Amazingly enough, that pic is tame compared to the cover art for the group's new disc, titled (ahem) Strawberry Jam. Cranking the yak-factor to 11, it's a hyper-detailed close-up of battered berry-brains and bloody syrup. It transforms the sugary-sweet condiment into something garish and hostile.
But the image also reflects the music therein. Animal Collective's eighth disc since its 2000 debut sees the group -- born in Maryland, but now scattered throughout the world -- twisting Sesame Street-style sing-alongs into manic, piercing pop music. Strawberry Jam is the band's most aggressive release since 2003's Here Comes the Indian.
Of course, no one ever mistook AC for Slayer, but record stores generally filed the group's discs under "experimental noise." Although the band possessed a talent for whimsical indie folk, listeners just couldn't get past the textural feedback, proggy clunk, and narcotic dronescapes.
After Indian, however, the quartet anesthetized the radical sonic elements and fetched a much larger fan base in the process. Music scribes hailed Sung Tongs, released in 2004, as classic pop. Ditto for 2005's Feels, which landed AC an MTV News profile.
Although both discs found the quartet writing the most nuanced tunes of its career, the production was too comfy, too straight. Sure, the band has to sell records to earn a living. But no wall of fuzz could ever smother its truly accessible ear candy, and AC's psychedelic pop was always best when the band embraced the avant-garde.
Strawberry Jam does, although it doesn't simply regurgitate AC's early catalog. The record pounces with the urgency of musicians who know they've gone a bit soft. Multi-instrumentalist Josh Dibb (aka Deakin) admitted as much when, in an interview with Billboard, he described Jam as a "chiseled" and "shiver-inducing" disc containing "more brain-stabs."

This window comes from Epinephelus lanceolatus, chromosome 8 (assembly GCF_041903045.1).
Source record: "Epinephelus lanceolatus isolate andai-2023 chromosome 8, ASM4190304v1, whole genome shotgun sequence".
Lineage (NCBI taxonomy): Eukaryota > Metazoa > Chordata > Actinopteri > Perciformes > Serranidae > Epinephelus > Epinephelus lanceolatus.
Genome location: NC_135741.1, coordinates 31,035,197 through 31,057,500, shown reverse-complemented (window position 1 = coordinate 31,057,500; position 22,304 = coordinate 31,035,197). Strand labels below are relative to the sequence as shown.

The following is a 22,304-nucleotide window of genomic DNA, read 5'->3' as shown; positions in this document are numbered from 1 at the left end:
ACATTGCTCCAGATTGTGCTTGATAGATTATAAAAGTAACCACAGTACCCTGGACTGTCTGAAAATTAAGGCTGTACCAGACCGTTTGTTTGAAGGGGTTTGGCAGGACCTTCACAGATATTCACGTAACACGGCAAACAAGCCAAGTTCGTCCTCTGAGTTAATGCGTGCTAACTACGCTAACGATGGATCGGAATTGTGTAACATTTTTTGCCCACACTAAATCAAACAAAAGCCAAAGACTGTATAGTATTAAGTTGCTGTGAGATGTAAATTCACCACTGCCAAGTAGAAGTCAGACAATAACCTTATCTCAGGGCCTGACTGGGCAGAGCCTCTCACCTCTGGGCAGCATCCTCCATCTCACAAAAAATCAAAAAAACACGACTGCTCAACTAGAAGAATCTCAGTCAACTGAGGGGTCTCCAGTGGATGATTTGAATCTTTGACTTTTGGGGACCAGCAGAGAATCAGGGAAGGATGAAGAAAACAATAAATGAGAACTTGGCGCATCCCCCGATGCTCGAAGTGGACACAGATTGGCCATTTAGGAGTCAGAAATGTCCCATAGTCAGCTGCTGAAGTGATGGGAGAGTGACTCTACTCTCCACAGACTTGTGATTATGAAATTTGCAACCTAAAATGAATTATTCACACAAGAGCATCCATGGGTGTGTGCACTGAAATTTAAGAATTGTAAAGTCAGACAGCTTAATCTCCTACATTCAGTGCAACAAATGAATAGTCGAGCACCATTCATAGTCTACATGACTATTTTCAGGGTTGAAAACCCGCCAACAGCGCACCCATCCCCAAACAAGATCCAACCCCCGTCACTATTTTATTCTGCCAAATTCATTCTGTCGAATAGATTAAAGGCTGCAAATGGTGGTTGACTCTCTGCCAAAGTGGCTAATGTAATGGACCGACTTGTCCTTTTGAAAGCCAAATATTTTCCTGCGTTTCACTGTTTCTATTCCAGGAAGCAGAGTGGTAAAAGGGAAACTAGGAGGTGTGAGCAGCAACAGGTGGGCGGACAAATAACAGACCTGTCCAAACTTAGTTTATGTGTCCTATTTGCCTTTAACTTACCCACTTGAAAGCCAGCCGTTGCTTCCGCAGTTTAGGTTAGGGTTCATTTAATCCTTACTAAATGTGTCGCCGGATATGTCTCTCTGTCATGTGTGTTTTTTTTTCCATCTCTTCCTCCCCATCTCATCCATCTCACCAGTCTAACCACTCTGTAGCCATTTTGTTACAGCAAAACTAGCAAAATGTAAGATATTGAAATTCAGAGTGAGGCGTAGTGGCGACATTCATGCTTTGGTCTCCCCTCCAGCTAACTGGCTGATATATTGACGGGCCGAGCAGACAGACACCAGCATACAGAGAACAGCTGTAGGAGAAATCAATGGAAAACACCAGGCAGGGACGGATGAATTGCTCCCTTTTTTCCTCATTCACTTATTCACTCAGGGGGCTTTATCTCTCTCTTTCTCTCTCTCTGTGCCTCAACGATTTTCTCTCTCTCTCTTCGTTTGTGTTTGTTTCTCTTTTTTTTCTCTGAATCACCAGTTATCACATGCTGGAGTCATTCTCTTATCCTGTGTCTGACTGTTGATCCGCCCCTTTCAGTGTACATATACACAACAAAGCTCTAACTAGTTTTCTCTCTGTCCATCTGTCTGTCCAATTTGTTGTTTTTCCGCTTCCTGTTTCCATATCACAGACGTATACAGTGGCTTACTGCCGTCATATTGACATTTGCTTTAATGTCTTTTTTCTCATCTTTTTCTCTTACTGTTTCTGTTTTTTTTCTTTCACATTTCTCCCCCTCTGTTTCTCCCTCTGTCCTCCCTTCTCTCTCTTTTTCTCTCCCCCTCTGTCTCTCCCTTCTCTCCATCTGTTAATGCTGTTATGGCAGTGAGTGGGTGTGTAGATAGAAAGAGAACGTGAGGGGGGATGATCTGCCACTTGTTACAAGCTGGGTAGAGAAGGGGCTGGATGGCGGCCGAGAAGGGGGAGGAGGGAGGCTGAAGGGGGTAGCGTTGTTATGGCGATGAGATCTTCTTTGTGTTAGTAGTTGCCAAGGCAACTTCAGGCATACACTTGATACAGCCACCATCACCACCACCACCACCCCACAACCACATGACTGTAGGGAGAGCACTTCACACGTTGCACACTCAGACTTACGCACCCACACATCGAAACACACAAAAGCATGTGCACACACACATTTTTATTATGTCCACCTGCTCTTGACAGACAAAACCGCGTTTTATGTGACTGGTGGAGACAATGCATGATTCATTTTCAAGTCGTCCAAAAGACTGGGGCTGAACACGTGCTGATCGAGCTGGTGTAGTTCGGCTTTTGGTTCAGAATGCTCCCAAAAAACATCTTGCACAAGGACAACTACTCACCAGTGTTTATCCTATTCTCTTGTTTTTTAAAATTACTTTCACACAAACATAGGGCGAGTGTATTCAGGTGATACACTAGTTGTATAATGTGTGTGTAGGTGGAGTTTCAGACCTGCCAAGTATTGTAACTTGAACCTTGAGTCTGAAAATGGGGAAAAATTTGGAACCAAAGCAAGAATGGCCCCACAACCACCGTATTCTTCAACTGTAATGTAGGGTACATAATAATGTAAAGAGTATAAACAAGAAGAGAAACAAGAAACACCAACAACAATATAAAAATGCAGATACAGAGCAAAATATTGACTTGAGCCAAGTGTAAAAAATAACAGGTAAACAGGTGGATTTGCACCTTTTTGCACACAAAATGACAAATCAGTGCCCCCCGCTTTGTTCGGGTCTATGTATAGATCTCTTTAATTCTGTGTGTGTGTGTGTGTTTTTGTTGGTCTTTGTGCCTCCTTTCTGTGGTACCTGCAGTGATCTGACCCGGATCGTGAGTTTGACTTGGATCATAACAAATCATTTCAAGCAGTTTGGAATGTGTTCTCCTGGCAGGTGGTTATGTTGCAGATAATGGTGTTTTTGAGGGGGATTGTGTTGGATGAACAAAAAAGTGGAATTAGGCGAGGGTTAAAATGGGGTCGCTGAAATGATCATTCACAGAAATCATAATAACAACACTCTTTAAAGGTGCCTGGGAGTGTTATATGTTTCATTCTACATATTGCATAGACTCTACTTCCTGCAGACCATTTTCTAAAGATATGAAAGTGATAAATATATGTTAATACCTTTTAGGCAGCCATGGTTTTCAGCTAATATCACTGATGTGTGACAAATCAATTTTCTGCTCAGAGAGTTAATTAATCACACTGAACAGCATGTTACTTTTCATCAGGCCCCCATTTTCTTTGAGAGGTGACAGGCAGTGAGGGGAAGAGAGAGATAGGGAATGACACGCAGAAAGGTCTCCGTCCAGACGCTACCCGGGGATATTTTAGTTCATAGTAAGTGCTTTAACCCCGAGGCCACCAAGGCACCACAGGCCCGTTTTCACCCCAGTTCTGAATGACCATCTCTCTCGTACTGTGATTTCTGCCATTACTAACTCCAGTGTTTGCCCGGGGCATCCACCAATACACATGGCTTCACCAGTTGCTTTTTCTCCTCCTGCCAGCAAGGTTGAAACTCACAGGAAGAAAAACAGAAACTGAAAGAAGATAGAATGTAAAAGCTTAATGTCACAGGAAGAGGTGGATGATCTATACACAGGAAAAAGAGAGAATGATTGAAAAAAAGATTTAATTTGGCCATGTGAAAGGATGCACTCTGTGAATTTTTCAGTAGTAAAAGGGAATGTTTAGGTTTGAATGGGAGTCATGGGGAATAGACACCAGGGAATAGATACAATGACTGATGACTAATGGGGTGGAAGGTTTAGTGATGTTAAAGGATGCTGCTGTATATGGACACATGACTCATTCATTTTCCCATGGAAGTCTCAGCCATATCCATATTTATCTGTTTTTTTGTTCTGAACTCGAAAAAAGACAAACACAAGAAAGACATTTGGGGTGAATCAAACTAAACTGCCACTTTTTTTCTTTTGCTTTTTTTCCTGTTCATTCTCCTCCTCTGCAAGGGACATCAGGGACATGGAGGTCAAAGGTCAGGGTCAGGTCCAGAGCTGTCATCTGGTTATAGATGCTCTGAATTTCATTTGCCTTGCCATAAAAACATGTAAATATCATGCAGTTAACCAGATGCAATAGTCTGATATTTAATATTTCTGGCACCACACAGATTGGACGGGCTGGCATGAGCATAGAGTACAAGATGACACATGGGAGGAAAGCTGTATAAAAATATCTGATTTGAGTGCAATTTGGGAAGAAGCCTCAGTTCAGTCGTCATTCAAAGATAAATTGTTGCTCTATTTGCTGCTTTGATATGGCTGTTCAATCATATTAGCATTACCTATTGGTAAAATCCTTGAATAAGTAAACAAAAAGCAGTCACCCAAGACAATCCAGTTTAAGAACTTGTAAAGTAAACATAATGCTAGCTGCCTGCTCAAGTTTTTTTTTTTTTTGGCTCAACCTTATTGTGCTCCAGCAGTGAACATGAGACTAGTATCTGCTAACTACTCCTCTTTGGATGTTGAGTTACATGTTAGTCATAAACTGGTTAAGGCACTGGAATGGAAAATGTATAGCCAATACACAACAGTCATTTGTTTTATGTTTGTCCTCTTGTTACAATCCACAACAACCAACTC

Dibb nailed it. But after just the first few spins, Jam sounds, ironically enough, like AC's most orthodox release to date. The group penned an efficient batch of pop songs. It also removed the percolating effects traditionally shrouding the voice of David Portner (aka Avey Tare). He sounds like he's making the leap from freak mumbler to "actual singer."
But the real Jam quickly reveals itself, pricking the ears with white-light clarity. Feels allowed listeners to snuggle inside dreamy lullabies. But Jam kicks the face with a relentless, suffocating pulse reminiscent of the scraping techno grooves of Matthew Dear's Audion jams.
Credit has to be given to producer Scott Colburn, who also worked on 2005's Feels. Back then, as they recorded at his Seattle studio, Colburn actually asked the boys if they might be drowning the record in too many overdubs. This time around, the crew relocated to desert-dry Arizona, and AC seems to have heeded Colburn's original concern.
From the pounding "Cuckoo Cuckoo" to the nitrous repetition of "Chores," this disc is ultimately about the power of raw performance. Portner slices through the speaker cones while whiplash synths, Looney Tune whoops, and tribal stomping scrambles about him.
Jam hits its zenith on track six. Titled "For Reverend Green," the six-and-a-half-minute workout kicks in with sandpaper scratch, shimmering glass, and a melancholic glow. Portner, who gives his most extreme vocal performance to date, flips like a schizophrenic from jive-talking Kermit to guttural throat-shredder. As the rhythm builds, his mantra becomes more and more frenzied. Indecipherable baby talk gives way to temper tantrums, shrieks, and coughing blood. (Or is that strawberry jam?)
At one point in the tune, a fragment pops from the mix: Portner shouts, "I think it's all right to feel inhuman now." And that's an appropriate motto for Strawberry Jam. It's not a humane record. It denies listeners the spacious comforts typically associated with great pop. But that's exactly when Animal Collective feels most alive.